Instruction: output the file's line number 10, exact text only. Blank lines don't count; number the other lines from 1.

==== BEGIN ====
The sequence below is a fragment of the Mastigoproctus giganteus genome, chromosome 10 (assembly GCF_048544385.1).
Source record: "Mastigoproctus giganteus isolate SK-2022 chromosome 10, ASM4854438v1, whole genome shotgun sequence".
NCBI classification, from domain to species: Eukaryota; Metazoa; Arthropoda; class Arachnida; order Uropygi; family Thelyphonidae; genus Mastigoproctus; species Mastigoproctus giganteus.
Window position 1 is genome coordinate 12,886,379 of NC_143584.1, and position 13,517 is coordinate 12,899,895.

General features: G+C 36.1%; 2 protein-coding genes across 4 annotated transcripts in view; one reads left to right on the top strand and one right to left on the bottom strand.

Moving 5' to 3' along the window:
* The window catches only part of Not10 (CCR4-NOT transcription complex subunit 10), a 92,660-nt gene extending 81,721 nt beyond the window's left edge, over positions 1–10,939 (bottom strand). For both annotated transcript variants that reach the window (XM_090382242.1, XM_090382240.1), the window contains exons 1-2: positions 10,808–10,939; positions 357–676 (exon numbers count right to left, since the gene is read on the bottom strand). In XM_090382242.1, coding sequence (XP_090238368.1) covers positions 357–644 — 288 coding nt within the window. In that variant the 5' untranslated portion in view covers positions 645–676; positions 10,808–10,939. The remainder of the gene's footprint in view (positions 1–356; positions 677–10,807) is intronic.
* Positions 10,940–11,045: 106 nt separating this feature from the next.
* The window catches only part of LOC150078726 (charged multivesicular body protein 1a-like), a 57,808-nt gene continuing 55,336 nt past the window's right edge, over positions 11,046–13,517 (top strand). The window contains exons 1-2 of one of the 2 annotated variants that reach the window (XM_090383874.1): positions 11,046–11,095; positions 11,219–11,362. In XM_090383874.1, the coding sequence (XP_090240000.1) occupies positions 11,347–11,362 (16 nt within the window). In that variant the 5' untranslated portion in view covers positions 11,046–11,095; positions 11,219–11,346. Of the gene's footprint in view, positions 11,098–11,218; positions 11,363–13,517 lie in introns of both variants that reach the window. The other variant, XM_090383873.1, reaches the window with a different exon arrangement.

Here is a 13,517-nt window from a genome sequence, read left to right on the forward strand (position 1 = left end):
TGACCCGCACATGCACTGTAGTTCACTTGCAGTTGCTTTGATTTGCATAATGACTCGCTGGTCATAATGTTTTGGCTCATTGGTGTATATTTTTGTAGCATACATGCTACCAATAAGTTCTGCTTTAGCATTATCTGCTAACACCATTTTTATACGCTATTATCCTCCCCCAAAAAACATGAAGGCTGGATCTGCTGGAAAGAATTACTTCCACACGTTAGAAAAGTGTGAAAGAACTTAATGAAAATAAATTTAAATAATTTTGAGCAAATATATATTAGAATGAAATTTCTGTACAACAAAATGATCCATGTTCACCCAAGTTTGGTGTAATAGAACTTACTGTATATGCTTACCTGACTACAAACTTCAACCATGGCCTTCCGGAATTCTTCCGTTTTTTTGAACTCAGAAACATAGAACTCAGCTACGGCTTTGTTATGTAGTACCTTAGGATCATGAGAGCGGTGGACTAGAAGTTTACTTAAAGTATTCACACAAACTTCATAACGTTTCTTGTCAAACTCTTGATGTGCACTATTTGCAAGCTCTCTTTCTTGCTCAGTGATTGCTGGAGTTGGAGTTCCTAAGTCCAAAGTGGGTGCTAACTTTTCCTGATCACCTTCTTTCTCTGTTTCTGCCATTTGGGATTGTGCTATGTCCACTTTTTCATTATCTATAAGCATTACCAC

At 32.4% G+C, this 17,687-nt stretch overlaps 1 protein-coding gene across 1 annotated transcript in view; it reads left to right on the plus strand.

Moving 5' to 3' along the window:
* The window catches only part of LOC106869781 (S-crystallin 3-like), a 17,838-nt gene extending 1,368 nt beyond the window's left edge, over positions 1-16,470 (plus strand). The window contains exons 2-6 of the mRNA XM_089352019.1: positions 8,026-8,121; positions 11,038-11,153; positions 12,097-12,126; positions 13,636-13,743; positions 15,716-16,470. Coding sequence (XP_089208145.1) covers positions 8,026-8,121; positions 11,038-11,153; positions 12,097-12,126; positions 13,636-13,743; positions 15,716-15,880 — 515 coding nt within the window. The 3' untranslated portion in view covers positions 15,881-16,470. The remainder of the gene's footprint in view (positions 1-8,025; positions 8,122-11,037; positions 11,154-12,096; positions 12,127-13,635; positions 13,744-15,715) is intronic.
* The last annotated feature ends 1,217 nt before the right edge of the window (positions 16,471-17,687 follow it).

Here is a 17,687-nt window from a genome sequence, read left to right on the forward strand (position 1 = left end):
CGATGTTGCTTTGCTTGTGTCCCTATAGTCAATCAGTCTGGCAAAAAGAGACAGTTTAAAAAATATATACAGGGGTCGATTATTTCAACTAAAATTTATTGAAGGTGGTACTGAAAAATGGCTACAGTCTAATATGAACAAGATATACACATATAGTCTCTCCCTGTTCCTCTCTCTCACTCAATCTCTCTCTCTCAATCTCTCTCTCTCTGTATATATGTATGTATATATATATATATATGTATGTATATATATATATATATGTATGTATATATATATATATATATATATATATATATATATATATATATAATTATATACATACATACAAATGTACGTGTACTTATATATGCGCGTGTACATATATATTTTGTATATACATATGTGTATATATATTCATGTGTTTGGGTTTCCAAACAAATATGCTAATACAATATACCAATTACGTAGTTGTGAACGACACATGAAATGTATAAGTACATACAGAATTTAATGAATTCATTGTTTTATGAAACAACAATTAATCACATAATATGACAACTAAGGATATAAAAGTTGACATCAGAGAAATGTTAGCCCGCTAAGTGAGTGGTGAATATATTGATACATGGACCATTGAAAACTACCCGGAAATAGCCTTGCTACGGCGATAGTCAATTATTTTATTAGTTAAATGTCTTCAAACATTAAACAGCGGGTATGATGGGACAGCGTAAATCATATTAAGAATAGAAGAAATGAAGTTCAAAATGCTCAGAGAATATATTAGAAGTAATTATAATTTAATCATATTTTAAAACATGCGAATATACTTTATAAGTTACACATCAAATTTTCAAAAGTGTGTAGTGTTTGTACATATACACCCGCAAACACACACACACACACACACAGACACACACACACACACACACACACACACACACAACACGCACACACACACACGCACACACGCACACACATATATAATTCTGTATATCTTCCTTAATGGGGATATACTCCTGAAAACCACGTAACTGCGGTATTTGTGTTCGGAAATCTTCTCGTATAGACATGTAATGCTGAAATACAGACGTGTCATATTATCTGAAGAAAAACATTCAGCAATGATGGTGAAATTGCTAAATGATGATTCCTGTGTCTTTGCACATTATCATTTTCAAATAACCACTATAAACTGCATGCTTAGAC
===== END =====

Here is a 13,517-nt window from a genome sequence, read left to right on the forward strand (position 1 = left end):